|Back||1 2 3 4 5||Next|
Jurgis stood for a second, bewildered. Then, seeing blue-coated forms rushing upon him, he sprang after the Negress. Her cries had been the signal for a wild uproar above; the house was full of people, and as he entered the hallway he saw them rushing hither and thither, crying and screaming with alarm. There were men and women, the latter clad for the most part in wrappers, the former in all stages of dishabille. At one side Jurgis caught a glimpse of a big apartment with plush-covered chairs, and tables covered with trays and glasses. There were playing cards scattered all over the floor--one of the tables had been upset, and bottles of wine were rolling about, their contents running out upon the carpet. There was a young girl who had fainted, and two men who were supporting her; and there were a dozen others crowding toward the front door.
Suddenly, however, there came a series of resounding blows upon it, causing the crowd to give back. At the same instant a stout woman, with painted cheeks and diamonds in her ears, came running down the stairs, panting breathlessly: "To the rear! Quick!"
She led the way to a back staircase, Jurgis following; in the kitchen she pressed a spring, and a cupboard gave way and opened, disclosing a dark passageway. "Go in!" she cried to the crowd, which now amounted to twenty or thirty, and they began to pass through. Scarcely had the last one disappeared, however, before there were cries from in front, and then the panic-stricken throng poured out again, exclaiming: "They're there too! We're trapped!"
"Upstairs!" cried the woman, and there was another rush of the mob, women and men cursing and screaming and fighting to be first. One flight, two, three--and then there was a ladder to the roof, with a crowd packed at the foot of it, and one man at the top, straining and struggling to lift the trap door. It was not to be stirred, however, and when the woman shouted up to unhook it, he answered: "It's already unhooked. There's somebody sitting on it!"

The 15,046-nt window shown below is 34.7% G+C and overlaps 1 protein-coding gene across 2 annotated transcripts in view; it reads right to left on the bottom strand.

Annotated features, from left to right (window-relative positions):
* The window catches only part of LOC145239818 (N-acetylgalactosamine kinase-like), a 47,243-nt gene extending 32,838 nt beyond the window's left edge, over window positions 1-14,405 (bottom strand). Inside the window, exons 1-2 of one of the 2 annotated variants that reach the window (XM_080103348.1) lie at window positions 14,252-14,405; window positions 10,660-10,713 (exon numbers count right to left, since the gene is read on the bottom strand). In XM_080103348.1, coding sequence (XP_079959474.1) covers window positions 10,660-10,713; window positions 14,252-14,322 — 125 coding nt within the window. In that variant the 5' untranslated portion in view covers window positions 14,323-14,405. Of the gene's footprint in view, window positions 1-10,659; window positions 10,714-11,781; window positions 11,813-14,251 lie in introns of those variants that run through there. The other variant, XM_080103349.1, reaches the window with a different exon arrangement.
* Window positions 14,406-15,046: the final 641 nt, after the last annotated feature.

And a moment later came a voice from downstairs: "You might as well quit, you people. We mean business, this time."
So the crowd subsided; and a few moments later several policemen came up, staring here and there, and leering at their victims. Of the latter the men were for the most part frightened and sheepish-looking. The women took it as a joke, as if they were used to it--though if they had been pale, one could not have told, for the paint on their cheeks. One black-eyed young girl perched herself upon the top of the balustrade, and began to kick with her slippered foot at the helmets of the policemen, until one of them caught her by the ankle and pulled her down. On the floor below four or five other girls sat upon trunks in the hall, making fun of the procession which filed by them. They were noisy and hilarious, and had evidently been drinking; one of them, who wore a bright red kimono, shouted and screamed in a voice that drowned out all the other sounds in the hall--and Jurgis took a glance at her, and then gave a start, and a cry, "Marija!"